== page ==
Why Bison Meat / Why Strawman?
If you've just recently been introduced to bison meat, you might have some questions. After several years of running an online bison meat store and hosting booths at events and farmers' markets, I've compiled a list of 10 things you might not know about bison meat to answer some of those questions. If you have more questions, don't hesitate to ask!
1. Bison meat is low in fat. In a 100 oz serving of cooked meat you will find just 2.42 g. of fat. (Source: National Bison Association)
2. However, in that same serving of bison, you will find 28.44 g. of protein! (Source: National Bison Association)
3. Bison can be cooked in all the same ways as beef, but the key is LOW and SLOW. Due to its incredible leanness, bison will cook much faster.
4. You shouldn't cook bison past medium doneness. Medium or medium rare is best. If you cook it to well done, your bison meat will be tough and chewy rather than tender and juicy.
5. Bison are raised responsibly–without the use of steroids, hormones or antibiotics, keeping their meat all natural. Strawman Farm goes even farther and promise humanely raised, minimally handled herds.
6. "Bison Meat" is just another way of saying "Buffalo Meat." Although, buffalo are a different species completely, American Bison are commonly referred to as "buffalo" in North America.
7. While at one point bison came to the brink of extinction, bison are now thriving in North America, numbering almost 500,000. Responsible and passionate ranchers saved the species, and with the recent growth of interest in bison meat, more ranchers than ever are helping to grow the bison herds in America. (Source: National Bison Association)
8. The American Heart Association lists bison meat (buffalo meat) among their recommended lean meats. (Source: www.heart.org.)
9. Bison meat comes in most of the same cuts you are already familiar with such as Filet Mignon, Ribeye, NY Strip, Short Ribs, Roasts, Top Sirloin, Ground, etc.
10. The best part: You can order Delicious grass fed Bison from Strawman farm a local Edmonton area Farm.
Imagine no drugs, antibiotics, nitrites, or chemicals. Many people who have problems eating other red meats can often eat bison without any problems.
Our bison spend their lives on grass, just as they should, which has been shown to increase levels of healthy omega-3 oils.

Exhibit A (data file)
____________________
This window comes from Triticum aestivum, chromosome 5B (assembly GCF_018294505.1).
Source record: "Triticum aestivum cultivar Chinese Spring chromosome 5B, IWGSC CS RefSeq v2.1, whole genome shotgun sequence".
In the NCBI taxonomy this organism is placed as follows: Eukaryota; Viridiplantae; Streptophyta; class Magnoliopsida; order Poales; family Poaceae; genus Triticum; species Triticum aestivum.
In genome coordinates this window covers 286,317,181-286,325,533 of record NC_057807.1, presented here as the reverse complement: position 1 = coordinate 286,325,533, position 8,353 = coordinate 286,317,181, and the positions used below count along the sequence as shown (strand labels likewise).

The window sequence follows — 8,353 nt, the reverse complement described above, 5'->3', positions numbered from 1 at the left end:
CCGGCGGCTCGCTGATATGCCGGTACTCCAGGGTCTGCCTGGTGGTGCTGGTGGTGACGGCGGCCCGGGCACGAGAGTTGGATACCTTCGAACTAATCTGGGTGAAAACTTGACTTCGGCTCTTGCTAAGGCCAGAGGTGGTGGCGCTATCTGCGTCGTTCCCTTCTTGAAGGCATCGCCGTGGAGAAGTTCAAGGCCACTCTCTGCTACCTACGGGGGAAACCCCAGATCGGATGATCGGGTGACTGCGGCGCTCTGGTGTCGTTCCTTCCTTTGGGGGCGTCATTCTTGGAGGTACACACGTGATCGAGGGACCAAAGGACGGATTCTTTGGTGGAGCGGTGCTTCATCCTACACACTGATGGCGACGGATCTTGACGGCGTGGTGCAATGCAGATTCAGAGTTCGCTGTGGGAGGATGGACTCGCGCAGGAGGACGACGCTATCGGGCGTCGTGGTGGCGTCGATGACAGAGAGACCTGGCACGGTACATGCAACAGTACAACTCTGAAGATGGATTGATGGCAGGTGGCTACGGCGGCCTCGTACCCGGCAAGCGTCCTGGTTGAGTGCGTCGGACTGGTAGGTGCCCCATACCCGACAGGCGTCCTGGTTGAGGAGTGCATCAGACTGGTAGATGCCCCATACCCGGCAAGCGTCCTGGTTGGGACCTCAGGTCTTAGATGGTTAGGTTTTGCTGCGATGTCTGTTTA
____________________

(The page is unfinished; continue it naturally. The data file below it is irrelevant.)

And that’s just the beginning of the health benefits…
Vitamin B12 is only available from animal sources
Vitamin B12 has been shown to keep the elderly mentally alert
Vitamin B6 is needed for protein metabolism
Sodium: Bison is LOW in Sodium
High sodium intake is associated with hypertension
Potassium: Bison is HIGH in potassium
Potassium is key to lowering blood pressure
Most foods high in potassium are also higher in calories than bison
Bison contains 1/3 more potassium than chicken
Iron: Bison is HIGH in iron
Iron is necessary for hemoglobin formation and prevention of anemia
Bison is 3 times higher In iron than pork or chicken.
Selenium: Bison is HIGH in selenium
Selenium is an antioxidant shown to help prevent cancer
Bison has 4 times more selenium than the USDA recommends as an antioxidant
Conjugated Linoleic Acid (CLA): Bison is high in CLA
CLA is an antioxidant that has been shown to help prevent cancer at all stages.
Calories: Bison is LOW in calories
½ the calories of pork and chicken
MAKE GRASS-FED YOUR FIRST CHOICE WHEN CHOOSING BISON MEAT
When properly raised and processed, 100% grass-fed bison meat has a distinctly natural flavor
It's slightly sweet, just the way nature intended.
There is no bland fatty after taste which is often associated with grain-fed bison a product that actually tastes a lot like most store bought beef.
The Omega Connection
Grass-fed and finished bison has a healthy Omega 6 to Omega 3 fatty acid ratio of 4:1 or less. For grain-fed bison that ratio can climb to a very unhealthy 20:1, or sometimes even higher. High Omega 6 to Omega 3 ratios have been linked to heart disease, inflammatory diseases, obesity, diabetes, cancer, and behavioral disorders.
In hunter-gatherer times, more than 10,000 years ago, grain consumption was perhaps incidental at best. The Omega 6 to Omega 3 ratio in those times was closer to 2:1 or 1:1. Our bodies haven't changed all that much in the last 10,000 years. But unfortunately our eating habits as a society, especially in the last 40 years or so, have changed dramatically, and for the worse. High Omega 6 to Omega 3 ratios can be directly linked to excessive consumption of grains and an ever expanding range of derivative products.
When compared to grain-fed bison, grass-fed bison is:
** lower in total fat, especially saturated fat
** lower in cholesterol and calories
** considerably higher in beta-carotene and conjugated linoleic acid (CLA), both being practically non-existent in grain fed animals.